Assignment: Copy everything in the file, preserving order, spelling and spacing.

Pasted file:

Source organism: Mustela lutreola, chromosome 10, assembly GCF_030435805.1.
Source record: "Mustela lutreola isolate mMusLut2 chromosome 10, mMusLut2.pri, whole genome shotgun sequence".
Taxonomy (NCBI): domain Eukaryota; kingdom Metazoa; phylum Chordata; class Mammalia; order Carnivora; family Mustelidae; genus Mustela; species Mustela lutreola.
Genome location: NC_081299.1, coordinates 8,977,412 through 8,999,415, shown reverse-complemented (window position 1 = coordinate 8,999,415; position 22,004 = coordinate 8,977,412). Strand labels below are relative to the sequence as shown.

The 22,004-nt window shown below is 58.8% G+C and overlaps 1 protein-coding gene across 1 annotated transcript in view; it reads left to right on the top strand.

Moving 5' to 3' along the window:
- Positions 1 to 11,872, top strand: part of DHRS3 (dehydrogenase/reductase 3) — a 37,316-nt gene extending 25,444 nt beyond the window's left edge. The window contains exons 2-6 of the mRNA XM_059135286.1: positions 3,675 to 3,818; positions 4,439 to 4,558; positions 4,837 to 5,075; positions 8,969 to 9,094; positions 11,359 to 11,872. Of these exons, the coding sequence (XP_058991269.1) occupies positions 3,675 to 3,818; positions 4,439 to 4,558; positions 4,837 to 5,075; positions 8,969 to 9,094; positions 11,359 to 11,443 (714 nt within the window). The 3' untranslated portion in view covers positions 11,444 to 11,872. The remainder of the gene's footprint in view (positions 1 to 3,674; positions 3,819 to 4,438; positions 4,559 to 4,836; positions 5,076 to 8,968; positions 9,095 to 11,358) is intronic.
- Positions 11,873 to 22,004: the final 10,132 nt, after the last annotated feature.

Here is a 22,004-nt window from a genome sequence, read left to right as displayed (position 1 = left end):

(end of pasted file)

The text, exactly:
Source organism: Mustela lutreola, chromosome 10, assembly GCF_030435805.1.
Source record: "Mustela lutreola isolate mMusLut2 chromosome 10, mMusLut2.pri, whole genome shotgun sequence".
Taxonomy (NCBI): domain Eukaryota; kingdom Metazoa; phylum Chordata; class Mammalia; order Carnivora; family Mustelidae; genus Mustela; species Mustela lutreola.
Genome location: NC_081299.1, coordinates 8,977,412 through 8,999,415, shown reverse-complemented (window position 1 = coordinate 8,999,415; position 22,004 = coordinate 8,977,412). Strand labels below are relative to the sequence as shown.

The 22,004-nt window shown below is 58.8% G+C and overlaps 1 protein-coding gene across 1 annotated transcript in view; it reads left to right on the top strand.

Moving 5' to 3' along the window:
- Positions 1 to 11,872, top strand: part of DHRS3 (dehydrogenase/reductase 3) — a 37,316-nt gene extending 25,444 nt beyond the window's left edge. The window contains exons 2-6 of the mRNA XM_059135286.1: positions 3,675 to 3,818; positions 4,439 to 4,558; positions 4,837 to 5,075; positions 8,969 to 9,094; positions 11,359 to 11,872. Of these exons, the coding sequence (XP_058991269.1) occupies positions 3,675 to 3,818; positions 4,439 to 4,558; positions 4,837 to 5,075; positions 8,969 to 9,094; positions 11,359 to 11,443 (714 nt within the window). The 3' untranslated portion in view covers positions 11,444 to 11,872. The remainder of the gene's footprint in view (positions 1 to 3,674; positions 3,819 to 4,438; positions 4,559 to 4,836; positions 5,076 to 8,968; positions 9,095 to 11,358) is intronic.
- Positions 11,873 to 22,004: the final 10,132 nt, after the last annotated feature.

Here is a 22,004-nt window from a genome sequence, read left to right as displayed (position 1 = left end):